Britten, Mahler, Brahms: Ian Bostridge (tenor),
London Symphony Orchestra, Daniel Harding, (conductor), Barbican
Centre, 23.10.2005 (AO)
Revelge, Wo die schönen Trompeten blasen
Symphony no. 4
London concert programmes
are notably daring, challenging listeners to think more deeply
about what they hear. The
LSO sponsors “Sound Adventures”, commissioning composers to
write something based on their response to the music chosen
for a particular evening.
It adds an even greater creative edge to the performance. Luke Stoneham’s Proem built on huge walls of sound, trombones and bassoons blaring
Perhaps it was a reference to the Kraken in the Britten
cycle, as were its gamelan and bell influences.
It was a good start to the most spectacular performance
of Britten’s Nocturne that I’ve ever heard.
Bostridge is the Britten performer
par excellence. His
voice is far more nuanced and agile than Peter Pears’ ever
was. It may not be as elegant as Ainsley’s or as pretty as Padmore’s,
but it has an interpretive intensity that puts him in a league
altogether of his own. Intuitively,
Bostridge responds to the deepest levels of Britten’s psyche,
picking up the sharp edge of surreality
that pervades Britten’s most original work.
At a stroke, he makes Britten sound utterly modern,
utterly exotic and completely involving.
Nocturne sets texts that don’t naturally
“sing”, and Britten’s settings make no compromises. Bostridge, however,
has made it one of his showpieces, having performed it more
frequently over the last few years than any other singer.
In the last two years, Bostridge’s
voice and personality have strengthened remarkably, and he
is singing with a wider range and presence than ever before.
He was good before, now he is stunning.
voice seems to relish playing with words as Britten did.
What a range of colour he can bring to words like “nurslings
In the Tennyson setting, the Kraken, he handles the
tricky long phrases with their internal rhythms.
This quirkiness is even more marked in the Coleridge
song, where the lyricism springs from within the lines of
the text, not merely following them. Many of these songs are set with minimal accompaniment,
the orchestra unobtrusive while the singer carries the main
line, commenting on and complementing him.
Again, the unique quality of Bostridge’s
timbre comes into its own.
He sounds like an exotic oboe or clarinet, weaving
and curling: a kind of circular breathing for voice.
Since Britten emphasises the use of solo instruments
throughout the piece, the effect is like a seamless dialogue
between human and non-human sounds. It is especially vivid when Bostridge sings the “mew,
mew, mew” of the cats, plausible feline and yet more than. It evoked references to similar sounds in other
parts of the cycle, such as the “beau-u-teous boy”, helping in its own way to enrich the songs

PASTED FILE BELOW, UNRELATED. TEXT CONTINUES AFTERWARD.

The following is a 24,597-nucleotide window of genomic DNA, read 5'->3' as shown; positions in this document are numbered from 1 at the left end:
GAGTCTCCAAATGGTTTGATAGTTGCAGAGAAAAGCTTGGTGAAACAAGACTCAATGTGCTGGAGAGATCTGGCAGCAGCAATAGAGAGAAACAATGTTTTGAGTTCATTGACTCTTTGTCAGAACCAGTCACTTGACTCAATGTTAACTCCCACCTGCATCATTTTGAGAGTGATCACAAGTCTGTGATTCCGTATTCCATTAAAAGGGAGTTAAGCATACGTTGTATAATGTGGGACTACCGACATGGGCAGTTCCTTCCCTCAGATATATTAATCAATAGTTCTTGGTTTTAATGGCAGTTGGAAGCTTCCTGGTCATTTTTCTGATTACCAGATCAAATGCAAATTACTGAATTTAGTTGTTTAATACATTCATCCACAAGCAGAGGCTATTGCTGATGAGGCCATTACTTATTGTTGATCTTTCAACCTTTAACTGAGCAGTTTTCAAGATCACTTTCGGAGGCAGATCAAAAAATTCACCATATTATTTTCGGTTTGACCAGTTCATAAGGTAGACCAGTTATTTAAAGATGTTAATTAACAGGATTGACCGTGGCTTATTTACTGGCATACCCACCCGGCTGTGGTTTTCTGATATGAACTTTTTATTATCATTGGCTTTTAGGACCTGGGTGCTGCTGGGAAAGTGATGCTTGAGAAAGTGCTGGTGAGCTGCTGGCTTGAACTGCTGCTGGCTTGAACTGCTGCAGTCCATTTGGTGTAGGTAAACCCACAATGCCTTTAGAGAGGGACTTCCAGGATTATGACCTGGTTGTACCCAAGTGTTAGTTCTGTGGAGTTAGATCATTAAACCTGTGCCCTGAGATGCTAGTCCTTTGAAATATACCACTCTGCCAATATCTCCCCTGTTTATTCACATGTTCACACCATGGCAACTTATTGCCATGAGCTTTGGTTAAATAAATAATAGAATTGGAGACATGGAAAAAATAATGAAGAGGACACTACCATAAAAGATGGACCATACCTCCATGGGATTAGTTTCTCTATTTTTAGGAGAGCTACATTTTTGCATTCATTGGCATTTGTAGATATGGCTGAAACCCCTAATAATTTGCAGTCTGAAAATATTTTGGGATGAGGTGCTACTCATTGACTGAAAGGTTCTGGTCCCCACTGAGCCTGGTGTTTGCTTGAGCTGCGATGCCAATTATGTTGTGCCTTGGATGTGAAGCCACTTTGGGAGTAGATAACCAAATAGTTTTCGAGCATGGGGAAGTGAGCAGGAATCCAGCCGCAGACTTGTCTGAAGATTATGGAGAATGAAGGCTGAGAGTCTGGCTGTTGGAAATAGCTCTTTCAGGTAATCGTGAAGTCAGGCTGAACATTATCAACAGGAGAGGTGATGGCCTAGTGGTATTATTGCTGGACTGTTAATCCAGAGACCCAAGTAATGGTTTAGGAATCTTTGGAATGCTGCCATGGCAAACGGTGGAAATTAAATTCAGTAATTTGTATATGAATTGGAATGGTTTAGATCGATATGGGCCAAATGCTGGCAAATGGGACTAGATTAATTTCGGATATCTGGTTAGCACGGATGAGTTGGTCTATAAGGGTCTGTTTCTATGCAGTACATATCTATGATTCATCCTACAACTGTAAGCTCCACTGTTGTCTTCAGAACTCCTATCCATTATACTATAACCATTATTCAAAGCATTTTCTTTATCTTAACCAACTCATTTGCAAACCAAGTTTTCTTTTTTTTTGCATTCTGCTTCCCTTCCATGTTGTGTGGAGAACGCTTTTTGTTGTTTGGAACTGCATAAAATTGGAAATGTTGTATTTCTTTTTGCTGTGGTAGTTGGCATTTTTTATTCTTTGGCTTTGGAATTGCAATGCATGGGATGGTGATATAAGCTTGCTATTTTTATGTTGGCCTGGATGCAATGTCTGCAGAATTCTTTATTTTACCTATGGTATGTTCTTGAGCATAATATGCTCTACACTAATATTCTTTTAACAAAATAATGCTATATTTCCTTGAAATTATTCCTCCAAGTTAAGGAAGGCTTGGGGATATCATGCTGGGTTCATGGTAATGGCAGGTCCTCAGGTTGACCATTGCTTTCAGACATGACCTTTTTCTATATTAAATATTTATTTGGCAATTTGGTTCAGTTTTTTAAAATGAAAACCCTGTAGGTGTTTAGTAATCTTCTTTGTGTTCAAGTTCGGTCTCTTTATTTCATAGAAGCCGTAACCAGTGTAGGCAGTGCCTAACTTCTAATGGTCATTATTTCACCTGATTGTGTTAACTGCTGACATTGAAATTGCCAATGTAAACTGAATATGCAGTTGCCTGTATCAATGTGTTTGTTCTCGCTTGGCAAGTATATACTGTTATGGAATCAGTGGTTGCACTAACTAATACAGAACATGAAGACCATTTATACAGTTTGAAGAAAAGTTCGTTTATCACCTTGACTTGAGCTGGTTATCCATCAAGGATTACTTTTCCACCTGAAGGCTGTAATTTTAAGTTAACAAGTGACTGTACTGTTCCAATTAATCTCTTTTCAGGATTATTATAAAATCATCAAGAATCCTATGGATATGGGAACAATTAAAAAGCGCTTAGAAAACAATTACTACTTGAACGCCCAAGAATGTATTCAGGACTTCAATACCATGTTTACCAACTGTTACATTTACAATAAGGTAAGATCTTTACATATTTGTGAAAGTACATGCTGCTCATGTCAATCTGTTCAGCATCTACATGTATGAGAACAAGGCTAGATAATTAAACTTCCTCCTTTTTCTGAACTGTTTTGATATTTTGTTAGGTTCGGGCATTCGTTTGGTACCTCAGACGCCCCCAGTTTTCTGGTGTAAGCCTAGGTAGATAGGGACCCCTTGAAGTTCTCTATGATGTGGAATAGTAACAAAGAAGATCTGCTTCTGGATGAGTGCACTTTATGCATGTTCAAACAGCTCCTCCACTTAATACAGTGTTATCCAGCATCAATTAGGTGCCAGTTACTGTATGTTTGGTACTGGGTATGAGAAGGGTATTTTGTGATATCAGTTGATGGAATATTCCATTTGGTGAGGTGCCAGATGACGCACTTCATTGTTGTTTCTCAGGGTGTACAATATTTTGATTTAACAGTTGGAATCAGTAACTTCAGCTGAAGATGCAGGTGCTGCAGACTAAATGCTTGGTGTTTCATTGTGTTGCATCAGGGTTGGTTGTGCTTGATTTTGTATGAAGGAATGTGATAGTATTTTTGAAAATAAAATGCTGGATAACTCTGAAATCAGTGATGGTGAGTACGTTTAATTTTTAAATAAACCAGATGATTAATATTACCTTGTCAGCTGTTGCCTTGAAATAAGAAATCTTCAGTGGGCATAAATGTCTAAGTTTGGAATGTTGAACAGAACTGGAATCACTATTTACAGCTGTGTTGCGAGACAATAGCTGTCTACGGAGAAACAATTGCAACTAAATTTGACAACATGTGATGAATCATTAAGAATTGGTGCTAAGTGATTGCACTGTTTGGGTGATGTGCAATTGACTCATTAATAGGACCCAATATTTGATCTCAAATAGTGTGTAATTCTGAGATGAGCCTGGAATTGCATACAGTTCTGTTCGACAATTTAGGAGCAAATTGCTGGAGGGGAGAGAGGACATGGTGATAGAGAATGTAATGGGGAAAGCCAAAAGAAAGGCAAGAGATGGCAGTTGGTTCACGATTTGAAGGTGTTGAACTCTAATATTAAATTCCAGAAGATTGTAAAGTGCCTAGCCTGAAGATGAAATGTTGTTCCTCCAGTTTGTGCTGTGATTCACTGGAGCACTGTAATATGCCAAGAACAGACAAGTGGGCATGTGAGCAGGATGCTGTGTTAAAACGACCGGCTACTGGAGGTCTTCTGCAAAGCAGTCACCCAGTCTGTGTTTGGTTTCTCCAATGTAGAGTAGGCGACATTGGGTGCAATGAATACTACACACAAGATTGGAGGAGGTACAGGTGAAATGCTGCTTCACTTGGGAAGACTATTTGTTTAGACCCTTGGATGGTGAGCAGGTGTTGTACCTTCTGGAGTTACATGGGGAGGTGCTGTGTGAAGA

ass a group. Nonetheless,
when he needs to Bostridge can be
fiercely human and dramatic, as when he cries “Sleep
no more !” Harding and Bostridge
have worked together many times in Britten.
Harding kept the orchestra alert yet restrained – each
note crystalline, even when the playing was barely audible.
The effect was subtle and chamber like, a carefully
judged balance between soloists and ensemble, beautifully
achieving the diaphanous, trance like effect Britten was seeking.
were adventurous too in the two Mahler songs.
We’re so used to hearing butch baritones sing Revelge that hearing a tenor of Bostridge’s
refinement might come as a shock.
However, Mahler set it for tenor and the song is, after
all, about a frightened young drummer boy. Bostridge’s
characterization was accurate and Harding got the choppy march
rhythms right, but this version might have been a little too
unfamiliar to take in on one hearing.
Wo die schönen Trompeten
blasen is a staple of both sopranos
and baritones, so a tenor version works very well indeed. The sensuality of Bostridge’s
singing gave a particularly poignant twist to the story of
a ghost foretelling his lover’s death.
Bostridge understands the
supernatural Wunderhorn ethos, so
it is a pity that Mahler wrote so little for tenor. The orchestra played lovely details. If the horns were a little shrill, it was not
out of keeping with the material.
recording of Brahms 3rd and 4th symphonies
raised eyebrows because it was so different.
Again, we’re so conditioned to hearing Brahms with
encrustations of gravitas that it takes a while to adjust
to an interpretation that clarifies individual textures. Each generation recreates music in relation
to the Zeitgeist. If the spirit of our time is less cluttered,
and more transparently open, perhaps this will reflect in
reconsiderations of old classics.
Harding’s approach seems to be to keep his textures
clean, metaphorically letting light shine through to the deepest
levels. As a result,
it was easy to follow the melodic themes as they wove through
the work, and appreciate just how deftly Brahms structured
the symphony. Indeed,
the approach highlighted the tension between the lyrical and
the more controlled, giving the performance an emotional acerbity.
The attack and punchy, direct playing, especially in the last
movement, was truly “energico e passionato”. Brahms
may have milked his image as a Grand Old Man, but at heart
he was too sharp to be taken in by appearances.
I suspect he might have enjoyed this clear-sighted